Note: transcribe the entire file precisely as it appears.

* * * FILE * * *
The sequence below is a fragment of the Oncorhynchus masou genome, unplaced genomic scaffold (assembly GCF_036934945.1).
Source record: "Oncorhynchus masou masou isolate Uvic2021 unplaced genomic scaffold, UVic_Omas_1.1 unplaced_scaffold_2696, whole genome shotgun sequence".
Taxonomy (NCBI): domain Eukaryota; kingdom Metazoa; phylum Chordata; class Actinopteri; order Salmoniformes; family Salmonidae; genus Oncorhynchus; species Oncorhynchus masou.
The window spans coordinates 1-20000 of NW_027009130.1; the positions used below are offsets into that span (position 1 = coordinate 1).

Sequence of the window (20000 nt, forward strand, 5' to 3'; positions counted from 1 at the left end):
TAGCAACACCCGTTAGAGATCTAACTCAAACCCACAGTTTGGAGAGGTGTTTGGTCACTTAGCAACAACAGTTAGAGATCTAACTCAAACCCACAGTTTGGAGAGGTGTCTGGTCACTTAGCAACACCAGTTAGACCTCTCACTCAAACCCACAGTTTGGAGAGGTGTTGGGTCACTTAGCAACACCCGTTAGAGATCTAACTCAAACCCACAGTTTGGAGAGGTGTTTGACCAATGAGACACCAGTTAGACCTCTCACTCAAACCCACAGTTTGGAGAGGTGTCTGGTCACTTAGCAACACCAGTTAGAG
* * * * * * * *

The sequence below is a fragment of the Oncorhynchus masou genome, unplaced genomic scaffold (assembly GCF_036934945.1).
Source record: "Oncorhynchus masou masou isolate Uvic2021 unplaced genomic scaffold, UVic_Omas_1.1 unplaced_scaffold_2696, whole genome shotgun sequence".
Taxonomy (NCBI): domain Eukaryota; kingdom Metazoa; phylum Chordata; class Actinopteri; order Salmoniformes; family Salmonidae; genus Oncorhynchus; species Oncorhynchus masou.
The window spans coordinates 1-20000 of NW_027009130.1; the positions used below are offsets into that span (position 1 = coordinate 1).

Sequence of the window (20000 nt, forward strand, 5' to 3'; positions counted from 1 at the left end):
TAGCAACACCCGTTAGAGATCTAACTCAAACCCACAGTTTGGAGAGGTGTTTGGTCACTTAGCAACAACAGTTAGAGATCTAACTCAAACCCACAGTTTGGAGAGGTGTCTGGTCACTTAGCAACACCAGTTAGACCTCTCACTCAAACCCACAGTTTGGAGAGGTGTTGGGTCACTTAGCAACACCCGTTAGAGATCTAACTCAAACCCACAGTTTGGAGAGGTGTTTGACCAATGAGACACCAGTTAGACCTCTCACTCAAACCCACAGTTTGGAGAGGTGTCTGGTCACTTAGCAACACCAGTTAGAG